Radiohead released the video for “House of Cards” early Monday morning. The video is not just a continuation of the band’s subvert-the-norm conceptualization through the use of the internet; it’s also a promotion of their inclinations towards positively affecting the environment. The video was filmed without the use of cameras as the band opted to use 3D plotting technologies to create the on-screen narrative.
Of course, you could read pretty deep into the visual concept of the video. Is the destruction of power-lines (outlined in red) meant to symbolize a sense of negativity directed at our society’s drain on the amount of available energy? Maybe yes, maybe no, but beyond the message of the “House of Cards” video and the method Radiohead chose to create it, the band has been a forward-thinking unit on the subject of the environment. As the world’s “biggest” musical acts were chastised for traveling to their various Live Earth performances last year, Radiohead were nowhere to be seen. Instead of joining in on critiquing their peers on environmental protection, Radiohead have taken the higher and independent road towards helping the environment. Using their status as one of the biggest acts in the world, they’ve done everything from getting fans to calculate their carbon footprint, to their green-friendly performance on Late Night with Conan O’Brien, to providing a major chunk of live material (in the guise of a performance by Jonny Greenwood and Thom Yorke) on the Artists Taking Action On Climate Change compilation. Cynics can call it a gimmick, but Radiohead have used their position in pop culture for an excellent cause.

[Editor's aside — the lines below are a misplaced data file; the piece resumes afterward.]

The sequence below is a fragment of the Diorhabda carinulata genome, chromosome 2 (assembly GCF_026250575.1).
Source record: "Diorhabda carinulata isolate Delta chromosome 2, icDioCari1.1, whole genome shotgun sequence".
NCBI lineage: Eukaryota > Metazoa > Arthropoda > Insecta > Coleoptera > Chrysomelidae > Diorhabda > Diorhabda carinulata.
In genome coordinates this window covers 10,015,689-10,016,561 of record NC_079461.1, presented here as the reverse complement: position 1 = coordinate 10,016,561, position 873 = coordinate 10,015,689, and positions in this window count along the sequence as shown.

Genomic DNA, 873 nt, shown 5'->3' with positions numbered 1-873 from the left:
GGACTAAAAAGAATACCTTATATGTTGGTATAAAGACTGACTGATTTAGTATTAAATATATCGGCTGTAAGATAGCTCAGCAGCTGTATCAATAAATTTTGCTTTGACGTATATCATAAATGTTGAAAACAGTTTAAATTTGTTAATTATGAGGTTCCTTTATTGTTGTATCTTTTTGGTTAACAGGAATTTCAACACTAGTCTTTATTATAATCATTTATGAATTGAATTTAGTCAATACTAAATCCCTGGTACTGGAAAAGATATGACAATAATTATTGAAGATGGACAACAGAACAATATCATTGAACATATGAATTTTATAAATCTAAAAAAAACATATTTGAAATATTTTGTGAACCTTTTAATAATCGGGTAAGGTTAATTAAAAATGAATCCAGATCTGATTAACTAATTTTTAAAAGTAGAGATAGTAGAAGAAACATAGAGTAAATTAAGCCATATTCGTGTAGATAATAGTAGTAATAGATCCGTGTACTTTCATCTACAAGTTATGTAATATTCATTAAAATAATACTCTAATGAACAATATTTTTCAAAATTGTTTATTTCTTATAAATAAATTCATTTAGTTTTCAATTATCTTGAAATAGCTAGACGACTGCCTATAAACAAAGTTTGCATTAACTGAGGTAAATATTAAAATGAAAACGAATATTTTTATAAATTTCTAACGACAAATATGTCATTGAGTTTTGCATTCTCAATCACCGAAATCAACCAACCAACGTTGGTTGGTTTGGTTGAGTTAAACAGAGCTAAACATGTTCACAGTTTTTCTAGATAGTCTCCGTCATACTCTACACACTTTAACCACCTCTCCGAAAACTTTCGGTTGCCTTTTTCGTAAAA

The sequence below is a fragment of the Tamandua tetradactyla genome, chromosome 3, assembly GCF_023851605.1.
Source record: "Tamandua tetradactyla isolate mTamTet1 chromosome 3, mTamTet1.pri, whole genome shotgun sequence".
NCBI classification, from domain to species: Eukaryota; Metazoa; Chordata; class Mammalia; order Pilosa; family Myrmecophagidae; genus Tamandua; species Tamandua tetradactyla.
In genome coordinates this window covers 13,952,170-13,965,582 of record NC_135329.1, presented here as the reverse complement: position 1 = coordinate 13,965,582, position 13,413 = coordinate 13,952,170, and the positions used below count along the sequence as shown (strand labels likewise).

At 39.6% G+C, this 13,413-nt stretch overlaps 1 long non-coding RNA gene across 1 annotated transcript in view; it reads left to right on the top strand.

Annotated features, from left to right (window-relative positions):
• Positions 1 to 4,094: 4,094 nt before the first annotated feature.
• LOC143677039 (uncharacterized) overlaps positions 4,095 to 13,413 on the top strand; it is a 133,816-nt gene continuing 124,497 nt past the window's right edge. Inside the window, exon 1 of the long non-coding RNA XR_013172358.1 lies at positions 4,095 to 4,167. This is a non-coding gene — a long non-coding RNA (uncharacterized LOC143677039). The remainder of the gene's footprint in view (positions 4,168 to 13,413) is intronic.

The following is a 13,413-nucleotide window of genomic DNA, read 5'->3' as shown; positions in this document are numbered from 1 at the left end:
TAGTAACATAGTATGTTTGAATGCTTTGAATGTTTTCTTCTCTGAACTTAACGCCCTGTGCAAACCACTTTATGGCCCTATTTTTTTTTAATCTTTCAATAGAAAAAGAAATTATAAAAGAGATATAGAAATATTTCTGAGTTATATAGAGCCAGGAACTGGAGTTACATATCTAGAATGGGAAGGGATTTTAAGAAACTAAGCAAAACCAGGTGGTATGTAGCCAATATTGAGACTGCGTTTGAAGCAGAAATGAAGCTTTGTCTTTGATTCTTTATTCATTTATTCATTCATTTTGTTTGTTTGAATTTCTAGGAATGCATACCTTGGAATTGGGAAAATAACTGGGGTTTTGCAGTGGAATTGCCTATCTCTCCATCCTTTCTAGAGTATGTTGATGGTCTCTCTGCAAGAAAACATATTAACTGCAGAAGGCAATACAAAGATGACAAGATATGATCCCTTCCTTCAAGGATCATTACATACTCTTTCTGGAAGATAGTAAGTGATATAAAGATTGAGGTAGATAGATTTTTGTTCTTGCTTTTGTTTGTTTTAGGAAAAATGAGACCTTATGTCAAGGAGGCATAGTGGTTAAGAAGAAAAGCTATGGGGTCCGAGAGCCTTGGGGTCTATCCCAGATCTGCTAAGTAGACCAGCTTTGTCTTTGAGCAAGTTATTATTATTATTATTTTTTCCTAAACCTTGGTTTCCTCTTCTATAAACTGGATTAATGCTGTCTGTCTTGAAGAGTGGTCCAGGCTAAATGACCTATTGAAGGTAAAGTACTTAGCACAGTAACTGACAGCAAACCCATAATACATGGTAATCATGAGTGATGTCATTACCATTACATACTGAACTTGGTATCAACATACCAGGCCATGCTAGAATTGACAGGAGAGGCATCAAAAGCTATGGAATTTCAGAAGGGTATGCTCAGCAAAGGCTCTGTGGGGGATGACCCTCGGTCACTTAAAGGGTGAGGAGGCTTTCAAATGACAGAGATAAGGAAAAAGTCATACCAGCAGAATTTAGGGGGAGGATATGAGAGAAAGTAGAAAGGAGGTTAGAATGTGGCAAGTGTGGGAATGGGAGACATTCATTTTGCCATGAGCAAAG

Although certainly not as well known as Radiohead, emo act Get Cape. Wear Cape. Fly has been a force in environmental action in their native UK. Or should I say “his” native UK. GCWCF was created by Sam Duckworth, and the rest of the band has offered more of a stage-presence than a recorded or creative force. Combining lo-fi indie and folk with the vocal stylings of third-wave emo (think acoustic Taking Back Sunday with even less screaming) and Dashboard Confessional-type acoustic underpinnings.
Although GCWCF may seem something not-out-of-the-ordinary to American listeners, his actions as a musician are certainly admirable. Duckworth is an ardent supporter and champion of everything from Free Trade to Love Music Hate Racism – an activist group aiming at subverting the acts of UK racist organizations. Perhaps it’s unsurprising then that Duckworth would be an ardent supporter of positive environmental action; he’s done everything from DJing the World Environment Day Trust concert in London to conducting television and magazine interviews concerning environmental protection and green-friendly touring.
Sure, it may be a far cry from seeing numerous bands make albums filled with their own versions of “Burning Too” – the environmentally conscience song off of Fugazi’s 13 Songs. But, as Fugazi have been heralded for sticking their positive and political beliefs, it’s important to recognize the actions that acts take in order to ensure that they’re up to snuff with their ideals. He may not be at Radiohead’s level, but Sam Duckworth and Get Cape. Wear Cape. Fly certainly make their ideas an important part of their image. And in the world of emo, where image has come to be more important in the eyes of the media and mainstream, there’s nothing wrong with a little positive change.
GCWCF – War of the Worlds (live, BBC 1):